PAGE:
Tax Rhetoric: Convenient Diversion or Social Inequality Exposed?

Clearly the ‘wealthy’ are not ‘paying their fair share,’ as the President and the Occupy Movement (aided by CNN, NPR, and even Fox News) attests. The president also implied that Warren Buffet (Forbes 3rd richest individual) pays less than his secretary. They must do more.

Really? So who does pay taxes in the US, and how much? What if I were to tell you that of the 1% of highest income earners in the US paid 36.72% of all taxes in 2009 (the last year for which statistics have been published). In other words more than 1/3 of all taxes collected from individuals came from just 1% of ALL income earners. The source? Your Internal Revenue Service. 

For the impatient or busy among you, the bottom line is this: The pressing political issue in this election year is not about inequality, or fairness, - its about whether we believe that granting increasing economic power to the Federal Government, at the cost of the actual engines of economic growth, non-governmental enterprise, will create the kind of society we each want. If we don’t arrest federal spending, the result must be higher taxes on individuals and businesses across all incomes, and increased interest payments on Federal debt. All of which is is then unavailable to create productive jobs - jobs that expand the economy.

Ok for those of you still hanging in there: Who really pays taxes?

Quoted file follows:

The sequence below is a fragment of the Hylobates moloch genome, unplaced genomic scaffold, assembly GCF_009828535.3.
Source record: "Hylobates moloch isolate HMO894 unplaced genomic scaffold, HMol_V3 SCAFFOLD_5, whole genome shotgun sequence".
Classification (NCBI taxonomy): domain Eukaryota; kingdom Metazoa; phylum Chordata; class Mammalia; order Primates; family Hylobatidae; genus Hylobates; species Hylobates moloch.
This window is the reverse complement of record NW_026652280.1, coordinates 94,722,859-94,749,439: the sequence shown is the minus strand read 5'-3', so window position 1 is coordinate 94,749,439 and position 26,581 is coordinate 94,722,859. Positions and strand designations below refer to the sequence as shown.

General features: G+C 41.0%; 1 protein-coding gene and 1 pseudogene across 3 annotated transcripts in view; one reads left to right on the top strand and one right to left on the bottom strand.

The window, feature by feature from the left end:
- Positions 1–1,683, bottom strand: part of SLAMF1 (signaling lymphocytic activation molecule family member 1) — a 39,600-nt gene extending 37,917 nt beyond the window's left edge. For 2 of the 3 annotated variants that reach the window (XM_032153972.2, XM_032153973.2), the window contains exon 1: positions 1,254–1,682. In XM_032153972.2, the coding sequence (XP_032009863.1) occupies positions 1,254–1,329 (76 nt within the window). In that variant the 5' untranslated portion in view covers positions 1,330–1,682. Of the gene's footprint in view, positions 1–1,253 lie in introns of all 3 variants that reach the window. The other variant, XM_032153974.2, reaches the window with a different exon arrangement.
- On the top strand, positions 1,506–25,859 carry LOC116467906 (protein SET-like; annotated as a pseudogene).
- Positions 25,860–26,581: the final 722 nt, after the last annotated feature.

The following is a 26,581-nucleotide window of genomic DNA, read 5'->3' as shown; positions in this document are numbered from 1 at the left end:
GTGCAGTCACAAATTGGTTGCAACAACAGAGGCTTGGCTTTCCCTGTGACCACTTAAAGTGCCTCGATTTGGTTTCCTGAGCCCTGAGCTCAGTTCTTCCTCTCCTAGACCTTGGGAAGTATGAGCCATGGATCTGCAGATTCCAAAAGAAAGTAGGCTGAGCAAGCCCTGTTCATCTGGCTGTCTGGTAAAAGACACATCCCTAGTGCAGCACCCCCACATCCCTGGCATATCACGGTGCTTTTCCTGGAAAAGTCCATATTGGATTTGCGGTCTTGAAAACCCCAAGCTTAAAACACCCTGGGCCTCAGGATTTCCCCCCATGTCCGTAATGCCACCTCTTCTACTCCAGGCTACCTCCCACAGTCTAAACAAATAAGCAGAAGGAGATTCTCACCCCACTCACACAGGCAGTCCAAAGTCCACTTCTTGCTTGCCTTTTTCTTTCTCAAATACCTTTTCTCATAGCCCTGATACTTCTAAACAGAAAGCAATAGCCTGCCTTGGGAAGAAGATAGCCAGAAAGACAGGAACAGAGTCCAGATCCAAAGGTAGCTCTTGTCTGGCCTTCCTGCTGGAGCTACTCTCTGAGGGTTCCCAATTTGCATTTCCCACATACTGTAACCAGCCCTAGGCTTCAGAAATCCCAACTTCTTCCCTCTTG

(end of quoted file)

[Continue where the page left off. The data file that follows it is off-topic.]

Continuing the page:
Using the IRS data above, the Tax Foundation breaks down the average tax rate that applied to all individual tax payers as follows:
Top Percentile (% of top taxpayers by income level)Share of Total Adjusted Gross IncomeShare of Total Individual Taxes PaidTaxes as Percentage of Earnings (Effective Average Tax Rate)Income Above

According to the IRS, the top 1% on average pay the highest effective tax rate of 24% on their earnings, Mitt Romney and Warren Buffet notwithstanding. They also pay over 36% of ALL taxes. The next highest group, above $154,000/yr (top 5%), excluding the top 1%, pay an additional 22% of all taxes collected.

The top 5% of income earners in total pay almost 60% of all of the total individual taxes collected.

Think about this. 5% of all income earners pay 58.7% of all individual federal taxes collected. This means that of all tax payers (the 50% of us who actually pay federal tax) - the top 5% pay at least 1.5 times as much as a percentage of their income as do the rest of us (or any of us) already. And let's not overlook the fact that almost 50% of income earners now pay no federal income tax whatsoever.